Retiring Of R-22 Refrigerant To Impact Cost Of HVAC Repair
Many homeowners are unaware of a government mandate that could impact the repair cost of their HVAC system. In 1987, the United States government committed to the Montreal Protocol. This global agreement is an effort to phase out consumer products that are known ozone-depleting substances, or ODS. One such substance is known as R-22 refrigerant. R-22 refrigerant, commonly known as Freon, is a cooling agent that was used in many air conditioning units prior to 2010. Knowing that the elimination of ODS would need to be gradual, the Montreal Protocol identifies key dates that limit the manufacturing and usage of these chemicals. In 2010, production of R-22 refrigerant was required to be reduced by 75%, and the manufacturing of equipment containing R-22 was no longer allowed. In 2015, the production is required to reduce by 90%. On January 1st, 2020, only small amounts of recycled R-22 will be left for sale, as the agreement requires chemical manufacturers to cease production.
As you can imagine, the laws of supply and demand are impacting the cost of R-22. With the chemical in limited supply, and demand for its use in repairing aged units, Smith & Keene has seen prices for the substance rise over 400% since 2010 and are predicting an additional 300% increase in the immediate future. In fact, R-22 will no longer be available for use after 2020 except for recycled quantities.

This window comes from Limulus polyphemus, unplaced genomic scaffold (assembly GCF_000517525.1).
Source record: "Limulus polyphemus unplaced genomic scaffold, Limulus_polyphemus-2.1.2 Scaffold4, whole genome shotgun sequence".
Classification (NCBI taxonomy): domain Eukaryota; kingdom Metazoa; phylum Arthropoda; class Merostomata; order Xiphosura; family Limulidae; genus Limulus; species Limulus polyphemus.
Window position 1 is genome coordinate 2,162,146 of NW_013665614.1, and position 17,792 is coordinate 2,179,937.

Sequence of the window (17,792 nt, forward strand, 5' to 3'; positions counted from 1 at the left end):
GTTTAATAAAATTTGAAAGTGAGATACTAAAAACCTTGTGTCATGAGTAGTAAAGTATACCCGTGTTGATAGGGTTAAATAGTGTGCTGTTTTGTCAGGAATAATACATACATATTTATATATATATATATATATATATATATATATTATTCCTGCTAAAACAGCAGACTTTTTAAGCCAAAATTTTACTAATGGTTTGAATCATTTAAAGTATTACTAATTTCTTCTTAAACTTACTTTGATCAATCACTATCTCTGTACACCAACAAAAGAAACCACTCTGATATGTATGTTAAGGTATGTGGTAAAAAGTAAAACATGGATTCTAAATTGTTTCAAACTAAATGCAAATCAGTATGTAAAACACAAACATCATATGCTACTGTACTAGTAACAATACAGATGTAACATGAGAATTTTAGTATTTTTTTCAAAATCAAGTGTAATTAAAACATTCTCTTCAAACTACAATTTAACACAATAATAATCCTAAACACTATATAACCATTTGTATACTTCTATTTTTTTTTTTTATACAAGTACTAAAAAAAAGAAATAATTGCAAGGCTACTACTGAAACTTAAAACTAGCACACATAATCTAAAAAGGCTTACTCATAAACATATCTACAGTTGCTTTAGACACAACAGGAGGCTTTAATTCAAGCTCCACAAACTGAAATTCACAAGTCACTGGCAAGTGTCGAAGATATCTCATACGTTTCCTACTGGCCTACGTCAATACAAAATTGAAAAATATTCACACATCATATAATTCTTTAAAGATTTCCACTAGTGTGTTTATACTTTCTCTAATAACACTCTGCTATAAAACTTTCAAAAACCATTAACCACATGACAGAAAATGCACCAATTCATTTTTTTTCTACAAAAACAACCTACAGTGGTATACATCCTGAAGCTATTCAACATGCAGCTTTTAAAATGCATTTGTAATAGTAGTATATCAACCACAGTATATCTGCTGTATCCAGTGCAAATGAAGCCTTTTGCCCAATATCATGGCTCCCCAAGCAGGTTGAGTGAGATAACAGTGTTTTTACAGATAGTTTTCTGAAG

There is a replacement refrigerant, known as R-410A. This chemical is now powering new residential heating and cooling systems. R-410A has an ozone-depletion rating of zero, and it provides greater energy efficiency. If your current HVAC system is using R-22 refrigerant, it is strongly recommended that you consider replacing it with a new unit that will most likely use the cleaner R-410A.
To determine if your system is using R-22 refrigerant, first determine the date of manufacture. If your unit was produced in 2015 or more recently, you most likely have a system using the cleaner R-410A refrigerant. If your unit was produced between 2010 and 2015 your unit may or may not be using R-22. If you are unsure whether your unit is running on R-22, then scan the refrigerant type on your condenser nameplate.
The reality is if your system is 10 years or older and needing repair services it is highly probable. If you compound the cost of repair with the increased cost to replenish R-22 you will most likely find that it is more cost-efficient to upgrade your system.
Call The Experts
Don’t wait until your system breaks, be proactive and contact Smith & Keene to have our expert technicians guide you on the purchase and installation of a system that is ideal for your home.